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Signaling Without Common Prior: An Experiment

  • Michalis Drouvelis
  • Wieland Muller
  • Alex Possajennikov

The common prior assumption is pervasive in game-theoretic models with incomplete information. This paper investigates experimentally the importance of inducing a common prior in a two-person signaling game. For a specific probability distribution of the sender's type, the long-run behavior without an induced common prior is shown to be different from the behavior when a common prior is induced, while for other distributions behavior is similar under both regimes. We also present a learning model that allows players to learn about the other players' strategies and the prior distribution of the sender's type. We show that this learning model accurately accounts for all main features of the data.

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Paper provided by Department of Economics, University of York in its series Discussion Papers with number 09/08.

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Date of creation: Apr 2009
Date of revision:
Handle: RePEc:yor:yorken:09/08
Contact details of provider: Postal: Department of Economics and Related Studies, University of York, York, YO10 5DD, United Kingdom
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  1. Banks Jeffrey & Camerer Colin & Porter David, 1994. "An Experimental Analysis of Nash Refinements in Signaling Games," Games and Economic Behavior, Elsevier, vol. 6(1), pages 1-31, January.
  2. Dekel, Eddie & Fudenberg, Drew & Levine, David, 2004. "Learning to Play Bayesian Games," Scholarly Articles 3200612, Harvard University Department of Economics.
  3. David J. Cooper & Susan Garvin & John H. Kagel, 1997. "Signalling and Adaptive Learning in an Entry Limit Pricing Game," RAND Journal of Economics, The RAND Corporation, vol. 28(4), pages 662-683, Winter.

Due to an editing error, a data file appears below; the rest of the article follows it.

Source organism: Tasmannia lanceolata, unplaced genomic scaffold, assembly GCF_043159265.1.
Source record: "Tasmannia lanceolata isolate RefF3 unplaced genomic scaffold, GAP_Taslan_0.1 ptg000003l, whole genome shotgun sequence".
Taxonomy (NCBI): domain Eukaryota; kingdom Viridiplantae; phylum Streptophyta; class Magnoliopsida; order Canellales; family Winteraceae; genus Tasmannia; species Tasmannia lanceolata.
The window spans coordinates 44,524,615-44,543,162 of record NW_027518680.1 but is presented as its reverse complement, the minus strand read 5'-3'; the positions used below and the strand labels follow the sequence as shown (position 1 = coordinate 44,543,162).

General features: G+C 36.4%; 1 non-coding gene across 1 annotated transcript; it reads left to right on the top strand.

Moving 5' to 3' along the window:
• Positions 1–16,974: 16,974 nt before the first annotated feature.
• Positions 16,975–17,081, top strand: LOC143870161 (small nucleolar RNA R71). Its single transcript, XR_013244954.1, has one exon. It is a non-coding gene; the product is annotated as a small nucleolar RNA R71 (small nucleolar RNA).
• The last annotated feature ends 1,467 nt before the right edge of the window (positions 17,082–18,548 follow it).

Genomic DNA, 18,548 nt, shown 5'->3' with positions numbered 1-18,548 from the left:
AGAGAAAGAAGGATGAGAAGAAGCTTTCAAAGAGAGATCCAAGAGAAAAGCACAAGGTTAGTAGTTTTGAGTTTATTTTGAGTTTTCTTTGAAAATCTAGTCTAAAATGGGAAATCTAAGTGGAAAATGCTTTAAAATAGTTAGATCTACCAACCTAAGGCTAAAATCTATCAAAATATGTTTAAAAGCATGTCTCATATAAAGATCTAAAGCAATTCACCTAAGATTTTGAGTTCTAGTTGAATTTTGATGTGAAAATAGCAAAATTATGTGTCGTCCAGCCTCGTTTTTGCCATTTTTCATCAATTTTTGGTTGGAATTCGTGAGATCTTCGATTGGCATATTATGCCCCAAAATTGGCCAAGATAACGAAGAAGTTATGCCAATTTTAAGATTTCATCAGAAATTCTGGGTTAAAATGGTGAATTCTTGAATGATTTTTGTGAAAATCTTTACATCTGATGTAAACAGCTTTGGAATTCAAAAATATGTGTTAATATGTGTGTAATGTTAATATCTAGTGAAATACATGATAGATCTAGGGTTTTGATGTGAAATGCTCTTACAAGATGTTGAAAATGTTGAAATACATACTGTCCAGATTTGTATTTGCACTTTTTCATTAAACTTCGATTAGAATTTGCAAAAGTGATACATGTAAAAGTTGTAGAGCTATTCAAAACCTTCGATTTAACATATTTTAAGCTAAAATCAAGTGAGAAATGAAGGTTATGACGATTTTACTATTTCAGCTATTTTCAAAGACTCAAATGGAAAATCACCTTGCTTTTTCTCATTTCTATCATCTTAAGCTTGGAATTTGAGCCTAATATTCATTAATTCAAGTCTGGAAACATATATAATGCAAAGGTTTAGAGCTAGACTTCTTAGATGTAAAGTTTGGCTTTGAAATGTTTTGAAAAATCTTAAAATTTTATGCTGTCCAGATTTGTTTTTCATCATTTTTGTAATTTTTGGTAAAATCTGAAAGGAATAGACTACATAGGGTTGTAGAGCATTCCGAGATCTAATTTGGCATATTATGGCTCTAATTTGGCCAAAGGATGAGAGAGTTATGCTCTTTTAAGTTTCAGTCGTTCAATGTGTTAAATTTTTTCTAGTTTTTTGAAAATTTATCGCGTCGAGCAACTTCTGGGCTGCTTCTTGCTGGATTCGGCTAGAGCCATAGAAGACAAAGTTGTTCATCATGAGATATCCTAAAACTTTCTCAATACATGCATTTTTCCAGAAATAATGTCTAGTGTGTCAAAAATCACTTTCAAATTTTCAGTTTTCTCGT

4. Brandts, Jordi & Holt, Charles A, 1992. "An Experimental Test of Equilibrium Dominance in Signaling Games," American Economic Review, American Economic Association, vol. 82(5), pages 1350-65, December.
  5. Greiner, Ben, 2004. "An Online Recruitment System for Economic Experiments," MPRA Paper 13513, University Library of Munich, Germany.
  6. Oechssler, Jorg & Schipper, Burkhard, 2003. "Can you guess the game you are playing?," Games and Economic Behavior, Elsevier, vol. 43(1), pages 137-152, April.
  7. Urs Fischbacher, 2007. "z-Tree: Zurich toolbox for ready-made economic experiments," Experimental Economics, Springer, vol. 10(2), pages 171-178, June.
  8. Miguel Costa-Gomes & Vincent P. Crawford & Bruno Broseta, . "Cognition and Behavior in Normal-Form Games:An Experimental Study," Discussion Papers 00/45, Department of Economics, University of York.
  9. Werner Güth & Radosveta Ivanova-Stenzel, . "Asymmetric Auction Experiments With(out) Commonly Known Beliefs," Papers on Strategic Interaction 2002-36, Max Planck Institute of Economics, Strategic Interaction Group.
  10. Christopher M. Anderson & Colin F. Camerer, 2000. "Experience-weighted attraction learning in sender-receiver signaling games," Economic Theory, Springer, vol. 16(3), pages 689-718.
  11. Brandts, Jordi & Holt, Charles A, 1993. "Adjustment Patterns and Equilibrium Selection in Experimental Signaling Games," International Journal of Game Theory, Springer, vol. 22(3), pages 279-302.
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